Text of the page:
Vitamins: To provide vitality and maintain mental health. Food sources: Vitamin A and C: fruits and vegetables; Vitamin D: sunshine and fortified milk; Vitamin E: organ meats like liver; Vitamin K: meats; Vitamin Bs: meats and breads. People who have lots of natural fruits and vegetables in their diets like in Brazil or Belgium seemed to have great mental health and vitality. In Africa and China, I saw people with bowed legs or rickets because they did not have adequate Vitamin D and calcium sometime earlier in life. People who cannot utilize Vitamin K or do not have adequate supply will have difficulty with blood clotting. People without adequate sources of Vitamin A often have night blindness.

Minerals: Most minerals are obtained though well balanced meals. Calcium is found in some vegetables, but primarily in milk. This is necessary for strong bones and teeth. Sodium is necessary for the flavor of food, but too much can cause high blood pressure and hypertension. The lack of iodine causes goiter and that is why it is often added to common table salt. In Africa and Brazil, we saw people eating dirt because they were probably lacking some mineral in their diets.

Carbohydrates: To provide energy. Food sources: fibrous fruits and vegetables; breads, grain products like rice and cereals. People who do not have adequate fiber in their meals will have problems with elimination of waste products. Since carbohydrates can be stored until future use, it often accumulates in the cells and may be called fat. In China the employer often provided the noon meal of rice. Workers would receive individual pails or containers of hot rice and chop sticks. Since vegetables were grown in the area where we lived, they were often served for breakfast with watery, rice gruel. Supper would also be vegetables and rice. Duck and poultry were served only on special occasions since these were usually raised for the market. Little meat seemed to be available in the common household. (See page 44 for Chinese Fortune Cookie recipe.)

Fat: To provide a padding and protection around the vital organs and energy. People without such protection may soon have damaged hearts, etc. All people need some fat. Fat is stored for future use and accumulates in the cells as fat that leads to obesity when not utilized adequately.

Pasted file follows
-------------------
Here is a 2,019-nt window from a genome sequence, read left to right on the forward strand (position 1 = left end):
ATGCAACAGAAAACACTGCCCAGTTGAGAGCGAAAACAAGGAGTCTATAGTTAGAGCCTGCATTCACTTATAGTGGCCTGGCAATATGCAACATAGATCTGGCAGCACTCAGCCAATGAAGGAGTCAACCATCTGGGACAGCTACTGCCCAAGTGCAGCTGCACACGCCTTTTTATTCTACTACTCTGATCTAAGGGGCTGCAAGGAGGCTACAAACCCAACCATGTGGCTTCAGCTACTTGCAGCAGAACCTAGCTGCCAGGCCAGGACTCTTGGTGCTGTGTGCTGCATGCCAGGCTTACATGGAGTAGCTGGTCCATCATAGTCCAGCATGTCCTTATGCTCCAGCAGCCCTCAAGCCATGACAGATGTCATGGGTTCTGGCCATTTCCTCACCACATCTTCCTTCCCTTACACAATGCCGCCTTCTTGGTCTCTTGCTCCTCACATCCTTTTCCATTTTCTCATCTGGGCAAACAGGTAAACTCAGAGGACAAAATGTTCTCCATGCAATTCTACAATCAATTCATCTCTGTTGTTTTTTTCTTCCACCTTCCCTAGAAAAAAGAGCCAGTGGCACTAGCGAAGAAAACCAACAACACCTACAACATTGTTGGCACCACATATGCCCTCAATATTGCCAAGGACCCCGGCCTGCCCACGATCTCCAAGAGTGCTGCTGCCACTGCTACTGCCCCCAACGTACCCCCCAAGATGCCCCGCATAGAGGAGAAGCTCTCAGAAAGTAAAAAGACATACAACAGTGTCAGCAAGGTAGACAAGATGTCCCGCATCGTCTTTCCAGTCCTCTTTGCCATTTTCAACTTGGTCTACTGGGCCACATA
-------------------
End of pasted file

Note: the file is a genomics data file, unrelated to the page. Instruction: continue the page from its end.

Water: To provide lubrication for all joints and vital organs as well as liquid for cells, plasma, etc. Water is constantly depleted and is the only nutrient that requires re-supply. Even though studies have shown that people can fast like Jesus for 30-40 days without food, the water must be re-supplied often during a day. Water sources include: tap water; juicy fruits and vegetable pulp; water based beverages like tea, coffee, cool aid; even bugs, meat and fiber can generate some water. In China, Brazil and many places in Africa, we had to be careful about drinking the water supply and we usually used distilled water. Major cities like Johannesburg had safe water sources, as did the country of Belgium. Milk is considered the most complete food and is also an excellent source of liquid. Water has no caloric content, but other beverages do and must be considered in the total food consumption.

From nutritionist: Meals and snacks for an entire day should be planned in consideration of the total day’s requirement. If one meal has to be adjusted or is lacking in a nutrient, other meals or snacks can help make up the deficiency. Plan the meats, fruits, vegetables and dairy products. Evaluate the calories and nutrients then add breads and fats. From 8-12 glasses of water should be taken into the body every day. Remember all food intake should be to be burned by exercising or physical labor. Happy Meal planning for eating well for wellness!

Recipes are available upon request.
Comments and questions are welcomed.
Please share this web site with a friend.